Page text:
In all the analysis of yesterday's Race to the Top winners, not much has been said about what the results might mean for The Other Race to the Top competition. (Remember that $350 million hanging out there for new assessment systems?) Just as I was thinking that I was the only one odd enough to notice that the Round 2 winners tilted pretty darn heavily toward one assessment consortium, I saw that I wasn't alone. Blogger John Bailey over at the consulting outfit Whiteboard Advisors was noticing the same thing (hat tip to eduwonk for calling my attention to it). ...
Virtually every winning state in the federal Race to the Top competition has plans for improving STEM education.
If you've been following the common-standards initiative, you know that the "don't tread on me" spirit has proved to be one of the flashpoints in that work. And even now, with three-quarters of the states having already adopted the standards, we're still hearing states rattle their sabers at the feds over the common standards (headline version: "States to Feds: Stay the Hell Away From My Standards"). The federal-intrusion sentiment pre-existed Race to the Top, of course. That resentment was one of the ingredients in the implosion of earlier attempts at national standards. Keen awareness of that history shaped the name ...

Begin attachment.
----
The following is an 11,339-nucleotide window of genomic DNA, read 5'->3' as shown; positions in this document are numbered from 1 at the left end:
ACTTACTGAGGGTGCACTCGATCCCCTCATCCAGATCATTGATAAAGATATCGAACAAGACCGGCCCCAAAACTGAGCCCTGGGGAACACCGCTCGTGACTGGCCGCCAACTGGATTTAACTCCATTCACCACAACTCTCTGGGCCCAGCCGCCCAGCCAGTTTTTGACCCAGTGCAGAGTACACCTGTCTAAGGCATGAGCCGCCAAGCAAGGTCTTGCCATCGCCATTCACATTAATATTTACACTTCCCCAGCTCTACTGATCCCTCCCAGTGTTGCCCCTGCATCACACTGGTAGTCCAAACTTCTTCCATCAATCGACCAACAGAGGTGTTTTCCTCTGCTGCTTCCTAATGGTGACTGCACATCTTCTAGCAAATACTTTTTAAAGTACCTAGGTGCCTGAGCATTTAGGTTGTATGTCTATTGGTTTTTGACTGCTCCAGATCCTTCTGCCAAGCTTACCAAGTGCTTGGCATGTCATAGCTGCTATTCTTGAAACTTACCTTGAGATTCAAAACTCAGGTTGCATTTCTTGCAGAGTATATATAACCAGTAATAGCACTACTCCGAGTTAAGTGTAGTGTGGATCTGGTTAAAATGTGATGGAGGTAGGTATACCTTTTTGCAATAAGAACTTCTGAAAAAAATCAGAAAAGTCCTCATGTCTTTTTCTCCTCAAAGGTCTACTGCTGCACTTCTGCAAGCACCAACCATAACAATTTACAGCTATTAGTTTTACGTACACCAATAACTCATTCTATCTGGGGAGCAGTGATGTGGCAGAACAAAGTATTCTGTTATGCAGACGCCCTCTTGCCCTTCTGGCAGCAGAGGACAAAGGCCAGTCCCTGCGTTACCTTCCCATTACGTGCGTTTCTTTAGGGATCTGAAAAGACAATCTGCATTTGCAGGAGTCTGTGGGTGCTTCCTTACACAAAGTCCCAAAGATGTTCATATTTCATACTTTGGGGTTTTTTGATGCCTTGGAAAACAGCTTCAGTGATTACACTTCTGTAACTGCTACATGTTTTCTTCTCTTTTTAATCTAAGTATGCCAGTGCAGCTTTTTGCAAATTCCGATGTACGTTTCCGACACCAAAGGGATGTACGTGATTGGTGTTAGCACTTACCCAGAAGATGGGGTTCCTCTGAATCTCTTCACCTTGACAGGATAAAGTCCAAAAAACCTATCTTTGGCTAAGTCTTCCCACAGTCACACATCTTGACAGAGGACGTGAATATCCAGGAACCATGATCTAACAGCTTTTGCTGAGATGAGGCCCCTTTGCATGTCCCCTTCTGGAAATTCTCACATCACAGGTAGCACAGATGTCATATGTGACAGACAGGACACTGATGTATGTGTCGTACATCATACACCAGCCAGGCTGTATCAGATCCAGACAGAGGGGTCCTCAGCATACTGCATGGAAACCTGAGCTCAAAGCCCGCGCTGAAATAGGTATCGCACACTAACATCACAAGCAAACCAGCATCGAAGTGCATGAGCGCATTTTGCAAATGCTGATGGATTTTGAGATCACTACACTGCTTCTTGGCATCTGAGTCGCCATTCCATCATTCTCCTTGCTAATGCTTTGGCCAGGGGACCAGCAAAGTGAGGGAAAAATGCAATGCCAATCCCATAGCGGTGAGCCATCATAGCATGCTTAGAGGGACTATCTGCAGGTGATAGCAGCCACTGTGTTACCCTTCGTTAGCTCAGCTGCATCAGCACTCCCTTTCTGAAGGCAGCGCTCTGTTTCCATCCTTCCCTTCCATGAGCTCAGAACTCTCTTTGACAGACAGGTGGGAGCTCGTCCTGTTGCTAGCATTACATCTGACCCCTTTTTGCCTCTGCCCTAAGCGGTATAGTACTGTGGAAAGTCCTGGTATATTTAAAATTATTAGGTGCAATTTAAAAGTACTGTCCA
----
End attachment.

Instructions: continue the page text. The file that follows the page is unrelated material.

A new STEM-focused school in Minnesota appears to be drawing families back to the Richfield district.
Some thoughts worth a look this morning: • A new report from the Center for Evaluation and Education Policy at Indiana University's School of Education raises flags about using the SAT and ACT to size up high school student achievement. • An EdWeek commentary takes on some of the teaching complications prompted by the common standards' cross-disciplinary approach to English/language arts. • Another EdWeek commentary writer urges readers to fine-tune their "crap detectors" as they absorb the many claims of new systems to assess student learning....
A wave of curricular responses to the common standards is building.
Delaware becomes the 37th state to adopt the common standards.
School officials decline offer by local "tea party" to provide free copies of the U.S. Constitution to students.
The liberal-arts group Common Core releases free online "curriculum maps" for the common standards.
Washington State's math and science teachers are paid less than those teaching other subjects.